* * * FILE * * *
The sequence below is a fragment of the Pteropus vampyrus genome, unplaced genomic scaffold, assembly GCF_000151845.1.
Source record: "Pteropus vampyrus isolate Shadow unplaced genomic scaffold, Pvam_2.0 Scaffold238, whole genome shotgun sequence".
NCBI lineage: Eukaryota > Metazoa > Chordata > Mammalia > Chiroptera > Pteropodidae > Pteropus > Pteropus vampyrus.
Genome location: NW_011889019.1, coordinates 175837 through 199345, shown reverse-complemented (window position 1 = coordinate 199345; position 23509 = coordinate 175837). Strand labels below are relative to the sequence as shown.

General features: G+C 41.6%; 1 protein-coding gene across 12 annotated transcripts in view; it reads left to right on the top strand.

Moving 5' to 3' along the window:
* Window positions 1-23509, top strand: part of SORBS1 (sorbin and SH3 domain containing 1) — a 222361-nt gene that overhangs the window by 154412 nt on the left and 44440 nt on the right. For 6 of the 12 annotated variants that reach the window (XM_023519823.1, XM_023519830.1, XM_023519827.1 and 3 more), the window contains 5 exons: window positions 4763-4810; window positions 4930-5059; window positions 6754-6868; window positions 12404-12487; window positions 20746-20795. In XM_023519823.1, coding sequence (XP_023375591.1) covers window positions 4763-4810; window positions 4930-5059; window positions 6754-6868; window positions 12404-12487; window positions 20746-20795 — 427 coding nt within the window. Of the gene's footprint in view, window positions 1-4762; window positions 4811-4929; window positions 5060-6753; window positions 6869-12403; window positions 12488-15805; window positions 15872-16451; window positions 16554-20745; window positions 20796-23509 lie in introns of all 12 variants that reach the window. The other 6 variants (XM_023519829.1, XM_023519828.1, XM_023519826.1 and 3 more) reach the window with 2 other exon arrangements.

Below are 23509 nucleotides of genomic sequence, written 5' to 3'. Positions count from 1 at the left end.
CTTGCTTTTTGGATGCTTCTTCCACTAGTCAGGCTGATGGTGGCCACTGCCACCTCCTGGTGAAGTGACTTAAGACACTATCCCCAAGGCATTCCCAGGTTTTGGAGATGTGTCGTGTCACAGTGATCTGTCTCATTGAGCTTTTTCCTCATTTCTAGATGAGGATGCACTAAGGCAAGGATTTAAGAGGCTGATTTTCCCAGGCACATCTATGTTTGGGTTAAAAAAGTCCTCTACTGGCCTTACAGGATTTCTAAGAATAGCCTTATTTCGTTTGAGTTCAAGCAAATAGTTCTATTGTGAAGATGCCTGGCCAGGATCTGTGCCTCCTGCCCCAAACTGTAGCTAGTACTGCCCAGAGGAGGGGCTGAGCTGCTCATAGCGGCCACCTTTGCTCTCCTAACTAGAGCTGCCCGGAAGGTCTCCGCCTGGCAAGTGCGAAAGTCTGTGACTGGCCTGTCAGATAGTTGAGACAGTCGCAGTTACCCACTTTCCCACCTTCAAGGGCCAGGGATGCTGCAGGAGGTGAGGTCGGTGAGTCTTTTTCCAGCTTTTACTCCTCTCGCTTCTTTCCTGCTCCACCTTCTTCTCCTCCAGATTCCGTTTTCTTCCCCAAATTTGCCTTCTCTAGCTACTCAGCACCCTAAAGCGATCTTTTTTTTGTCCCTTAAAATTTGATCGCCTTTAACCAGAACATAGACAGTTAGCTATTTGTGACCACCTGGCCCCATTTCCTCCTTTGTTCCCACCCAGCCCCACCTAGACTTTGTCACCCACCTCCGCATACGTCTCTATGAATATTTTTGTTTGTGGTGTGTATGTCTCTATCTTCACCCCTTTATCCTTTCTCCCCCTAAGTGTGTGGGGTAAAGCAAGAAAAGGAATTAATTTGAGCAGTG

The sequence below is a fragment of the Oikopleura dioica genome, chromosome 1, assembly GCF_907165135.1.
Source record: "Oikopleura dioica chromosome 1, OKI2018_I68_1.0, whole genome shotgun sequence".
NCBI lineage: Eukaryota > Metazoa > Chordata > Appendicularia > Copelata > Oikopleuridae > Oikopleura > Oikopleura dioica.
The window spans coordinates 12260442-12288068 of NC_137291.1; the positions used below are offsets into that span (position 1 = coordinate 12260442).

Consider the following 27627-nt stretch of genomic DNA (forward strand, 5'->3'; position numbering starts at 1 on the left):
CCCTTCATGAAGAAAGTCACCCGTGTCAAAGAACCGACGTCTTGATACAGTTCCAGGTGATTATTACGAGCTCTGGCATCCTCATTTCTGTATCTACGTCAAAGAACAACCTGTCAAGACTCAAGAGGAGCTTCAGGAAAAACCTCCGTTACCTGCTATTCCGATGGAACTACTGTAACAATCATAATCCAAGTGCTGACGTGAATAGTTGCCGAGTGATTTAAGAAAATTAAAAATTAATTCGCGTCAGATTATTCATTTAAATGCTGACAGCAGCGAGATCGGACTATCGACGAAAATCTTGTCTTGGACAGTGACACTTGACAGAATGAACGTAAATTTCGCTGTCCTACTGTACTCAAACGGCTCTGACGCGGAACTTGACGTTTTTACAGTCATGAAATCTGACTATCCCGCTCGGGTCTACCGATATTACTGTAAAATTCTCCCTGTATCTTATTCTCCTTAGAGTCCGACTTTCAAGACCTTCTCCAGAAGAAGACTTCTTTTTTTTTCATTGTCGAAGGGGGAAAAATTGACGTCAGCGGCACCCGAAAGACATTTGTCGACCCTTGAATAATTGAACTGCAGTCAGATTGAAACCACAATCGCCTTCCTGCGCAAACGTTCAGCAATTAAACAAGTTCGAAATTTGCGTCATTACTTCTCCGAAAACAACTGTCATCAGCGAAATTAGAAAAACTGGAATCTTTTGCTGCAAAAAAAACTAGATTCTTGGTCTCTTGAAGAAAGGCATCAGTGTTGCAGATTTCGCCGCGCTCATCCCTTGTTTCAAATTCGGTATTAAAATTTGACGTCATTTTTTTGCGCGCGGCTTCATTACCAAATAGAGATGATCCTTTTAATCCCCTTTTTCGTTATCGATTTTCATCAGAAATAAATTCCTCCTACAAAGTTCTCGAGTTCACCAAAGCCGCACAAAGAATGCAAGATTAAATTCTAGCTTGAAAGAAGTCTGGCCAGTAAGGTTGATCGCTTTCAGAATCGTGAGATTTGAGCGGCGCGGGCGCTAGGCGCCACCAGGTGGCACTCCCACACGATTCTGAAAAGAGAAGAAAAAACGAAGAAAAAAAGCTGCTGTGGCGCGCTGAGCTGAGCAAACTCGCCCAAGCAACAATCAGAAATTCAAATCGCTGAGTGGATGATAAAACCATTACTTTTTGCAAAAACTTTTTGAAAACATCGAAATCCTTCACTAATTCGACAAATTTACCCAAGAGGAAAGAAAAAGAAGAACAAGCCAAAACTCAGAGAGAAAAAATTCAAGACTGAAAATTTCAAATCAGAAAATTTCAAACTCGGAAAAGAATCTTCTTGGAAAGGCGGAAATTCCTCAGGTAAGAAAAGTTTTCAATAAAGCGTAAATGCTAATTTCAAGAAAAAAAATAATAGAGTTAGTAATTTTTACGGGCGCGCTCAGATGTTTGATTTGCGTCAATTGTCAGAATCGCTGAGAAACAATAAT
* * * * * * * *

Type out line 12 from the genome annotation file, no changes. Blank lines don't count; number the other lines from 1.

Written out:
NCBI lineage: Eukaryota > Metazoa > Chordata > Appendicularia > Copelata > Oikopleuridae > Oikopleura > Oikopleura dioica.